Chez Panisse with Michael Pollan

Chez Panisse by ian_ransley via Flickr.

Chez Panisse by ian_ransley via Flickr.

We just got back to Karl’s parent’s house from Berkley, we’re trying to unwind, but I think it’s going to take a while! Dinner with Michael Pollan and Karl (and Frank, of course) was a really wonderful experience. The conversation was fast paced and fabulous, covering the map from science journalism to specific details on certain genetically engineered traits to the deliciousness of local produce. All my nervousness was for naught, as Michael is extremely nice. He listened to Karl and I blab about science very politely, even with interest. Hopefully we weren’t too enthusiastic. I really hope that we opened long lasting lines of communication. Time will tell. It is obvious that there are a lot of people hoping for Micheal’s attention, including the fan boy that came up to him as we were leaving, so I can only hope that we left at least a small positive impression. Ok, now for the important part… the food!

I wasn’t sure what to expect from Chez Panisse because I found reviews that went to both extremes. I was trying to not have expectations that wouldn’t be met – but it was fabulous. I know, it seems weird that a genetic engineer would be a pro-local foodie, but there it is. I’d of course heard of Alice Waters before and all the hype around her restaurant, and I was very excited to experience it for myself, particularly with such a knowledgeable dinner partner.

I so very much wanted to run around snapping pictures to share on Biofortified, but kept myself under control, which unfortunately means I have no photos to share. The ones you see here are courtesy of nice people on Flickr who did not control their urges to take photos and who post their photos with a share and attribute license.

Chez Panisse Café kitchen, by emptyhighway via Flickr.

Chez Panisse Café kitchen, by Wayne Surber via Flickr.

We ate in the Café, which is supposed to be a bit more casual than the restaurant. I felt comfortable in a nice sweater and jeans with heeled boots. The decor was a little cramped, but felt homey, with wood and bricks and warm colors all around. My favorite part was the open kitchen. It had huge bowls of fresh, local kumquats (which I gushed over, so Michael had the waiter bring me some) and other beautiful fruits on the counter which looked stunningly fresh among all the warm colors.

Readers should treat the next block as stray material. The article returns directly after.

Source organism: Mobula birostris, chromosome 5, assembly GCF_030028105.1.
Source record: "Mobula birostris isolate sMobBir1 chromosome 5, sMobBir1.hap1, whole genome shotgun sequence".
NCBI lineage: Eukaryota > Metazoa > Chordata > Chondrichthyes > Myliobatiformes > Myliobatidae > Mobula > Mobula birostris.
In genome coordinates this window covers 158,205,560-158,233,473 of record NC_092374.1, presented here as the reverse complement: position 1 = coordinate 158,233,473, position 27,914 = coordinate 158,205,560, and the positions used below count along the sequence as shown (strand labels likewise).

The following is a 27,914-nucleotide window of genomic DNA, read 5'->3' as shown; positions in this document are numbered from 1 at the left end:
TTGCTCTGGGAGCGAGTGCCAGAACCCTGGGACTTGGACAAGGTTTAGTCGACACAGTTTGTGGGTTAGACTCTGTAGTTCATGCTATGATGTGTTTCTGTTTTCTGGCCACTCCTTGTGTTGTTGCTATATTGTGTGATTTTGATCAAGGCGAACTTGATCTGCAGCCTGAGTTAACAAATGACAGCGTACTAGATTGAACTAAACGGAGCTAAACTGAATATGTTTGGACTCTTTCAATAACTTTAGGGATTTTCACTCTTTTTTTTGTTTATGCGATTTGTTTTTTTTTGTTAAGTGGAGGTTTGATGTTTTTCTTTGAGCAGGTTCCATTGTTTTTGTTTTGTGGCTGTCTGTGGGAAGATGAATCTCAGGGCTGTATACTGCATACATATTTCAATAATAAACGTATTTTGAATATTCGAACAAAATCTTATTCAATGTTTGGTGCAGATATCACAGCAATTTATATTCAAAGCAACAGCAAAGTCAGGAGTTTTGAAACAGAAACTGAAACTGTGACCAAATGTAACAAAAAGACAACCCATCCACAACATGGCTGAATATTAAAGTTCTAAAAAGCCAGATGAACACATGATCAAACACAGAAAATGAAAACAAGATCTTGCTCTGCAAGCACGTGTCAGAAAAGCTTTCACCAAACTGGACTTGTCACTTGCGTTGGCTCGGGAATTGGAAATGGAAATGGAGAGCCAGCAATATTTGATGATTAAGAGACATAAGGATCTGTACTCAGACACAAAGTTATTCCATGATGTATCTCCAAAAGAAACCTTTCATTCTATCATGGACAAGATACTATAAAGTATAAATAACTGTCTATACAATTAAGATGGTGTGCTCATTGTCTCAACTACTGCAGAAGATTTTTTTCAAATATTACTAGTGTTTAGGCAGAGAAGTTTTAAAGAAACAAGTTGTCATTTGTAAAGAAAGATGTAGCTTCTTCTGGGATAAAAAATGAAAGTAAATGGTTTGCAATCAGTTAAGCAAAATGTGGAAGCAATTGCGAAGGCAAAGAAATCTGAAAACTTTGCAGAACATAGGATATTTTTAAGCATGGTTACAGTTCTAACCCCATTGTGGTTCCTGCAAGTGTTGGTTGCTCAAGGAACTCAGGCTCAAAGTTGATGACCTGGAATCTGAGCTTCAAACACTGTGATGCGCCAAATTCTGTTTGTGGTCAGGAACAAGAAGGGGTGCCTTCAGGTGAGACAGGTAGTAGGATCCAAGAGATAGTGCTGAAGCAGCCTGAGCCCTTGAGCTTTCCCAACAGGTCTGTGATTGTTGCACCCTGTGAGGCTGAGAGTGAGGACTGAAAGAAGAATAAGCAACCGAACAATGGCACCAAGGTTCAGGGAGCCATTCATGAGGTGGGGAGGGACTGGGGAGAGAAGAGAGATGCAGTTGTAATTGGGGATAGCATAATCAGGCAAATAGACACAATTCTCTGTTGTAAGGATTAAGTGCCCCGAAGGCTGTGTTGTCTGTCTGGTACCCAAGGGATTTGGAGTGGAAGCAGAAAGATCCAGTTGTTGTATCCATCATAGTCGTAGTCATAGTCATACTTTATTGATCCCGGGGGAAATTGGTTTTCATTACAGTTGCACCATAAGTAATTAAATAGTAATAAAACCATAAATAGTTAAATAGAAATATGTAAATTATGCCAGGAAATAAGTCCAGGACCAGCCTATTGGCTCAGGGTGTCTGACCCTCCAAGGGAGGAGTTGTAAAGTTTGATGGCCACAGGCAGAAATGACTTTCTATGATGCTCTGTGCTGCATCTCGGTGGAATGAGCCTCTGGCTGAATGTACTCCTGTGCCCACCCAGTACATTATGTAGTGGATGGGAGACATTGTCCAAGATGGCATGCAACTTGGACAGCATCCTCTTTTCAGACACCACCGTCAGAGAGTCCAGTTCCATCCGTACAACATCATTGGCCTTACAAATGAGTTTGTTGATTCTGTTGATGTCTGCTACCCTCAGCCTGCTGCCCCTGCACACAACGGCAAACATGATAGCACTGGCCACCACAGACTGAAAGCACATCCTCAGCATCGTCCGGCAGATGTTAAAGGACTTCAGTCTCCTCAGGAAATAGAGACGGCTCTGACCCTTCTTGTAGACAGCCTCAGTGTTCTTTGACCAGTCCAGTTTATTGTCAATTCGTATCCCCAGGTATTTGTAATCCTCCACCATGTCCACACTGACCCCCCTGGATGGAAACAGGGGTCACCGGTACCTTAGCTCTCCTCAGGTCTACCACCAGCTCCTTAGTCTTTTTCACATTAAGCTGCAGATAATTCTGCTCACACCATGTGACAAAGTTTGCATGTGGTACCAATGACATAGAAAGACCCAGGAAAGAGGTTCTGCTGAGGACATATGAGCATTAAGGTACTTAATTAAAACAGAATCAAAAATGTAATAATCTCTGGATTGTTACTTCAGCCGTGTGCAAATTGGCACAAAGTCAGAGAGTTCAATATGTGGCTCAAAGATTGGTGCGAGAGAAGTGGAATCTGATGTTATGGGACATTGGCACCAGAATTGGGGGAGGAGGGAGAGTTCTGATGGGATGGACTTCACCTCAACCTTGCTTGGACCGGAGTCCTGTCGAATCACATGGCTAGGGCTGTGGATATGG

The food was fabulous – you may stop here if you don’t want to hear about the deliciousness! I hope I can do it justice.

I was actually happy when I found out we’d be in the Café, because I wasn’t quite sure if they’d accommodate a vegetarian in the restaurant – it has an ever changing set menu that’s heavy on local meats and seafood.

Michael ordered the olives to start, which were so delicately flavored with rosemary, unlike every over-salted olive I’ve had before. The crusty sourdough bread was just perfect. We shared a delicious bottle of organic mixed white with from Oregon with our appetizers, recommended by our gracious and knowledgeable server.

Garden salad by sleung via Flickr.

Garden salad by sleung via Flickr.

For an appetizer, I chose the Garden lettuce salad, which was just lettuce. It’s funny, normally I’d be very disappointed with a lettuce only salad, but the baby greens really shined with a light vinaigrette that was barely detectable. For my main, I had one of the starters: Pizzetta with wild mushrooms and gremolata. I’ve had better crust on pizza, but the mushrooms were very good and gremolata is apparently the perfect pizza topping! It’s a sort of pesto made of garlic, parsley, and lemon zest – a perfect balance to the earthy mushrooms. I don’t know what kind of cheese was on the pizzetta, it was very mild. Don’t let the diminutive name pizzetta fool you, it was large enough that I only ate half.

Michael had the Cannard Farm rocket with pecorino and pine nuts followed by the Fried petrale sole saor with sweet onions, pine nuts, currants, polenta, and spinach. Karl was adventurous with the Blood orange, red onion, and black olive salad with olio nuovo followed by the Cattail Creek Ranch lamb leg with artichokes, turnips, and anchovy salsa verde. Who would have guessed that oranges and olives would be a great combination? Karl said the lamb was very mild, the mildest he’d ever had. The turnips were surprisingly delicious, while the artichokes weren’t stellar, he said, but he still ate them all.

The best part of the meal, unsurprisingly, was dessert. After the meal, we were brought A bowl of Churchill-Brenneis Orchard Kishu tangerines and Flying Disc Ranch Barhi dates with a pot of fresh mint tea. Karl and I didn’t order these, and I didn’t see Michael order these, perhaps it’s his typical end to a meal and they just bring it? The tiny tangerines were so cute, and the fresh dates were like chocolate. Karl and I still decided to have dessert, because when would we get another chance to have dessert at Chez Panisse with Michael Pollan? I ordered the Passion fruit-tangerine sherbet with citrus compote and a coconut tuile while Karl had the Meyer lemon cream puffs with huckleberry coulis. He liked the cream puffs, but I think my tangerine sorbet far surpassed it (it tasted like a fancy version of Moose Juice from Universal Studios Orlando).

All together, the meal lasted almost three hours. I feel honored to have shared the time with someone who has such an important voice for agriculture and food, as well as my good friend Karl.

Stay tuned for a post from Frank, with a group photo of the four of us!

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